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Hawala funds behind India terror: us

Hawala funds behind India terror: us

Author: PTI
Publication: The Times of India
Date: March 1, 2009
URL: http://timesofindia.indiatimes.com/Lifestyle/Have-Your-Say/Hawala-money-in-India-used-to-fund-terror-US/articleshow/4205107.cms

Cautioning that the 'hawala' money in India is directly linked to terrorist financing, the US has suggested to New Delhi to strengthen its anti money laundering and counter terrorism-finance legislations.

It also recommended that New Delhi should work towards becoming a full-fledged member of Financial Action Task Force (FATF), an inter-governmental body for development of policies to combat money laundering and terrorist financing.

While noting that the Indian Parliament passed the Prevention of Money Laundering (Amendment) Bill, early this week, a US State Department report has suggested that India should make necessary legislative amendments to bring its anti money laundering and counter terrorism finance regime in conformity to FATF.

"Given the number of terrorist attacks in India and the fact that in India hawala is directly linked to terrorist financing, India should prioritise cooperation with international initiatives that provide increased transparency in alternative remittance systems," said the report in its section on India related to money laundering.

The report, released by Assistant US Secretary of State for International Narcotics and Law Enforcement Affairs, David T Johnson, quoted RBI estimates that remittances to India sent through legal, formal channels in 2007-2008 amounted to USD 42.6 billion.

According to Indian observers, the report said funds transferred through the billion dollar hawala market are equal to between 30 to 40 per cent of the formal market.

"In that case the hawala market could amount to between USD 13 billion to USD 17 billion," the report on International Narcotics Control Strategy, said.

Given the large number of expatriates, India continues to retain its position as the leading recipient of remittances, according to the World Bank.

India's strict foreign-exchange laws and transaction reporting requirements, combined with banking industry's due diligence policy, makes it difficult for criminals to use formal channels to launder money, the report said.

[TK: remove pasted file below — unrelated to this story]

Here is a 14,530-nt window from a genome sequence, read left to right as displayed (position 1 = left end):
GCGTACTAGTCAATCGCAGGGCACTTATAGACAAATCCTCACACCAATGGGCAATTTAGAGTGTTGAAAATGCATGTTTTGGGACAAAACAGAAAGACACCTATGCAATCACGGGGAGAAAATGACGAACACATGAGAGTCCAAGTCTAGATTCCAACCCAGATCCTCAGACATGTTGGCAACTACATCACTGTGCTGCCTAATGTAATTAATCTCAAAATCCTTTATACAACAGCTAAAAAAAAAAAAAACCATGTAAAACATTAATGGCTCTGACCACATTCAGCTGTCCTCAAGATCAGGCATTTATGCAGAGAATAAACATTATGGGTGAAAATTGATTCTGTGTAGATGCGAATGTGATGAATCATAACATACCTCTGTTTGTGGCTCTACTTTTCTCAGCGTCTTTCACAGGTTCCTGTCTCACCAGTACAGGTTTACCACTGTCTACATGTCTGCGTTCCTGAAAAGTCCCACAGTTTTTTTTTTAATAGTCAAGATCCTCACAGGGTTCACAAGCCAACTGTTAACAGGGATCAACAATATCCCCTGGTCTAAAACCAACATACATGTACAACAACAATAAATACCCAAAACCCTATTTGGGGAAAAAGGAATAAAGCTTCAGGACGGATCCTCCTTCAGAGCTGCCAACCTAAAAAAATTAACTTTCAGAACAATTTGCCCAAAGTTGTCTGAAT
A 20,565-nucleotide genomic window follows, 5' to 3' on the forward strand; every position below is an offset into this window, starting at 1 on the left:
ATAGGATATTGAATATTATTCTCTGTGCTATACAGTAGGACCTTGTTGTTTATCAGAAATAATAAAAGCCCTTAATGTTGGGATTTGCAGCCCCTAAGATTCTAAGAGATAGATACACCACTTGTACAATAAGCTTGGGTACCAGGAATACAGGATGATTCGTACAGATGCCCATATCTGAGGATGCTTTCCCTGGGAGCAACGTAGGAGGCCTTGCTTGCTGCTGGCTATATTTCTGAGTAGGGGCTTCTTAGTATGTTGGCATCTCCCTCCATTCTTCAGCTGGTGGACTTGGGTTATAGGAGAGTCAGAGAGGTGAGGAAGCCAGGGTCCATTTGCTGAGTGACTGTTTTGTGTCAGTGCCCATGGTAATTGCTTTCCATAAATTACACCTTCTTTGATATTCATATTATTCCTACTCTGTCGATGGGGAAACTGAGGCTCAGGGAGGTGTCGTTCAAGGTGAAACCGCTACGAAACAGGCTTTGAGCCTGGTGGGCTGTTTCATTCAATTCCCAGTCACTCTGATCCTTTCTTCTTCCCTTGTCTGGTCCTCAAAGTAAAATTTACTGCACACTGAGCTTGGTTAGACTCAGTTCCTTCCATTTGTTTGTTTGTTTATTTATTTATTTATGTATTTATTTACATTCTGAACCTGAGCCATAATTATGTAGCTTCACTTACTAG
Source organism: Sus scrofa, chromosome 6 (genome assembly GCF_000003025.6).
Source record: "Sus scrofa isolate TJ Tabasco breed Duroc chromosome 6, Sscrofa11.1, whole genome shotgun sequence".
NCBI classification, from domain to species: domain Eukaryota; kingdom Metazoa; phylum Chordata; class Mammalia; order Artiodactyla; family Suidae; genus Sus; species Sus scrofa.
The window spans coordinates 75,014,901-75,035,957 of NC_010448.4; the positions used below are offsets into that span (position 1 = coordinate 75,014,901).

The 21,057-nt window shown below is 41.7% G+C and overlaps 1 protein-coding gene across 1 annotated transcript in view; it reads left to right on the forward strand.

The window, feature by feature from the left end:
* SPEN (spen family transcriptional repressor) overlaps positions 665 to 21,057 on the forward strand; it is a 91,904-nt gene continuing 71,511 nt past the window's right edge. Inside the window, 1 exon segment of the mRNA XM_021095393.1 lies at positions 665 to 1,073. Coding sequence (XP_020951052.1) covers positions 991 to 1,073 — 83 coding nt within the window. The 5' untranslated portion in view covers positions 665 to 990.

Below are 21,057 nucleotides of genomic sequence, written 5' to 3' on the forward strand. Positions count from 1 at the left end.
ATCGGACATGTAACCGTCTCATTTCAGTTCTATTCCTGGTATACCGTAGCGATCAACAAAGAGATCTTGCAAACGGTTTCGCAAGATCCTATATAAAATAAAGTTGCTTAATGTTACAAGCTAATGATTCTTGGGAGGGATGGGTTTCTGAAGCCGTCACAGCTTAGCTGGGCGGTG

However, large portions of illegal proceeds are often laundered through "hawala" or "hundi" networks or other informal money transfer systems.

The report appreciated the steps taken by India post 9/11 with regard to money laundering and its possible use by terrorist network. However, several key steps are still required to be taken by New Delhi, it felt.

Listing out the steps New Delhi still needs to take, the report said India should become a party to the UN Conventions against Transnational Organized Crime and Corruption.

"Also, India should pass the Foreign Contribution Regulation Bill for regulating nongovernmental organisations including charities," it said.

"India should devote more law enforcement and customs resources to curb abuses in the diamond trade. It should also consider the establishment of a Trade Transparency Unit (TTU) that promotes trade transparency; in India, trade is the back door to underground financial systems," the report said.

The hawala system can provide the same remittance service as a bank with little or no documentation, at lower rates and with faster delivery, while providing anonymity and security for its customers, the report said.

According to the report, while most money laundering in India aims to facilitate widespread tax avoidance, criminal activity contributes substantially.

Some common sources of illegal proceeds in India are narcotics trafficking, illegal trade in endangered wildlife, trade in illegal gems (particularly diamonds), smuggling, trafficking in persons, corruption, and income tax evasion, it said.

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